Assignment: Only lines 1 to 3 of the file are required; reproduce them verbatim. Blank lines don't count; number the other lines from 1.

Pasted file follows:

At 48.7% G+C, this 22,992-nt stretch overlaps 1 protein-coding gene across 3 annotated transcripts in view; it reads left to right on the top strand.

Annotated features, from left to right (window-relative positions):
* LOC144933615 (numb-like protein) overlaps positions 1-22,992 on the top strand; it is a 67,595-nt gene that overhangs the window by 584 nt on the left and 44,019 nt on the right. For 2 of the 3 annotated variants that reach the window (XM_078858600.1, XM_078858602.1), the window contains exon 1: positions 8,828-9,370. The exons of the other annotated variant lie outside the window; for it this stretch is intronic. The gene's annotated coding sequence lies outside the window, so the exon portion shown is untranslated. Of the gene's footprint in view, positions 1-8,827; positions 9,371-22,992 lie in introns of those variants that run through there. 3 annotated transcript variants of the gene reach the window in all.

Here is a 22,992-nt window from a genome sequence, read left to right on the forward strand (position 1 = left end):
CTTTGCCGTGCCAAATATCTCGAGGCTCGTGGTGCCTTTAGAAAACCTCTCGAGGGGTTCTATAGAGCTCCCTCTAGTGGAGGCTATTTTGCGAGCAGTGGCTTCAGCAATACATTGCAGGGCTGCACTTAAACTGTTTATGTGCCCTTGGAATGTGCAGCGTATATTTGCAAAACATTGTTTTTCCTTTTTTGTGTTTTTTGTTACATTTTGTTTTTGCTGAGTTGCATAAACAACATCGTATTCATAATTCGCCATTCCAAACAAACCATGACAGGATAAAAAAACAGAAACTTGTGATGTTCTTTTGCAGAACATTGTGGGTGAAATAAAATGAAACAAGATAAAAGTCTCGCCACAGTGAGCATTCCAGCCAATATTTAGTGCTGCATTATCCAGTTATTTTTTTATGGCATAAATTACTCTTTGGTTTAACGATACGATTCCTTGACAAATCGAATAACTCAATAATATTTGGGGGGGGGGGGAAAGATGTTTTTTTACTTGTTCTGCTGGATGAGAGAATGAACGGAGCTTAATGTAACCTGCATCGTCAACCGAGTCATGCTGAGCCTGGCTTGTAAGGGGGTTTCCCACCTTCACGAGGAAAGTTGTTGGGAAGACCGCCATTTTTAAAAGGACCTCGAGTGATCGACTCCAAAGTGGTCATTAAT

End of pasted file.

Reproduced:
At 48.7% G+C, this 22,992-nt stretch overlaps 1 protein-coding gene across 3 annotated transcripts in view; it reads left to right on the top strand.

Annotated features, from left to right (window-relative positions):
* LOC144933615 (numb-like protein) overlaps positions 1-22,992 on the top strand; it is a 67,595-nt gene that overhangs the window by 584 nt on the left and 44,019 nt on the right. For 2 of the 3 annotated variants that reach the window (XM_078858600.1, XM_078858602.1), the window contains exon 1: positions 8,828-9,370. The exons of the other annotated variant lie outside the window; for it this stretch is intronic. The gene's annotated coding sequence lies outside the window, so the exon portion shown is untranslated. Of the gene's footprint in view, positions 1-8,827; positions 9,371-22,992 lie in introns of those variants that run through there. 3 annotated transcript variants of the gene reach the window in all.